Dissatisfied psychotherapy patients: A tentative conceptual model grounded in the participants' view
2012 (English)In: Psychoanalytic Psychotherapy, ISSN 0266-8734, Vol. 26, no 3, 211-229 p.Article in journal (Refereed) Published
Usually, between 5% and 20% of psychotherapy patients are dissatisfied with their treatments. This naturalistic study explores seven clearly dissatisfied patients' view of the therapeutic process and outcome. Interviews at termination of psychoanalytic psychotherapy and at a 1.5-year follow-up were analysed to create a tentative conceptual model of patient dissatisfaction using grounded theory approach. At the core of the model is an experience of abandonment by a therapist felt to be insufficiently flexible, a therapy lacking intensity, and links missing between therapy and everyday life. Dissatisfied patients lacked confidence in their relationship with the therapist, described their therapists in negative terms and concluded that their therapies lacked direction. They wanted more response from the therapist. Paying greater attention to the patient's emerging dissatisfaction may prevent lasting disappointment, unnecessary continuation of fruitless treatment, and probably increase efficiency.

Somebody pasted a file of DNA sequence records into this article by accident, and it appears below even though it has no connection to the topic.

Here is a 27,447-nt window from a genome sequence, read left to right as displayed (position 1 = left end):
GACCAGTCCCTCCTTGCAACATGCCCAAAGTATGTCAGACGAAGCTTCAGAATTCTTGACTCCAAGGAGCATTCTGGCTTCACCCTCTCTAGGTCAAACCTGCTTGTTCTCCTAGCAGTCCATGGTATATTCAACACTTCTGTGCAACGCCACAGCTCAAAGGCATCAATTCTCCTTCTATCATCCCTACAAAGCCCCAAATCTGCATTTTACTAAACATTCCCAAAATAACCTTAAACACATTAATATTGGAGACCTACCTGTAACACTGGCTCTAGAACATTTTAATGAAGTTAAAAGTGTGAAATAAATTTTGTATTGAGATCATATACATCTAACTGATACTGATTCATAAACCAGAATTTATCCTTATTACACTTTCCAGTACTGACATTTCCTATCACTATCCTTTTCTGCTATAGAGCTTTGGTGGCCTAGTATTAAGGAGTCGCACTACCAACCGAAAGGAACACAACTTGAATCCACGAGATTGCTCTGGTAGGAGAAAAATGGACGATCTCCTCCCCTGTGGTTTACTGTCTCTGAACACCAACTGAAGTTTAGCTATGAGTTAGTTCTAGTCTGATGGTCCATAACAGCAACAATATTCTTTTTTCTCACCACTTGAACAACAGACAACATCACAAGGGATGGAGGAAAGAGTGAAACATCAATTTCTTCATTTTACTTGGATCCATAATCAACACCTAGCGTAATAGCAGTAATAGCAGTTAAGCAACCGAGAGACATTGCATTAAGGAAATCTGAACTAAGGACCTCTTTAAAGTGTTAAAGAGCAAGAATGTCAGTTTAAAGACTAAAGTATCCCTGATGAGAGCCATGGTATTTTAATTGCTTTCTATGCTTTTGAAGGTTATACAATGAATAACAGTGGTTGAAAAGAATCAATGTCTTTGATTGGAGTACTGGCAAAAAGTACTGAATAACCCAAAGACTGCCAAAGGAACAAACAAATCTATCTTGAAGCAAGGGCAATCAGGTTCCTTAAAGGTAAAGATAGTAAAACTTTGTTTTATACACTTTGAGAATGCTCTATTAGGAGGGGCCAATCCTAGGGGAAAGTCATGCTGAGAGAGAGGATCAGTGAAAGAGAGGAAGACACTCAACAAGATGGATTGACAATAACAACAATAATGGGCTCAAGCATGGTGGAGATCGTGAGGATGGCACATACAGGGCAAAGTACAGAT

Place, publisher, year, edition, pages
London: Association for psychoanalytic psychotherapy in the National health service , 2012. Vol. 26, no 3, 211-229 p.
psychoanalytic psychotherapy, process research, grounded theory, dissatisfied patients, young adults
Research subject Psychology
IdentifiersURN: urn:nbn:se:su:diva-83477DOI: 10.1080/02668734.2012.709536OAI: oai:DiVA.org:su-83477DiVA: diva2:575934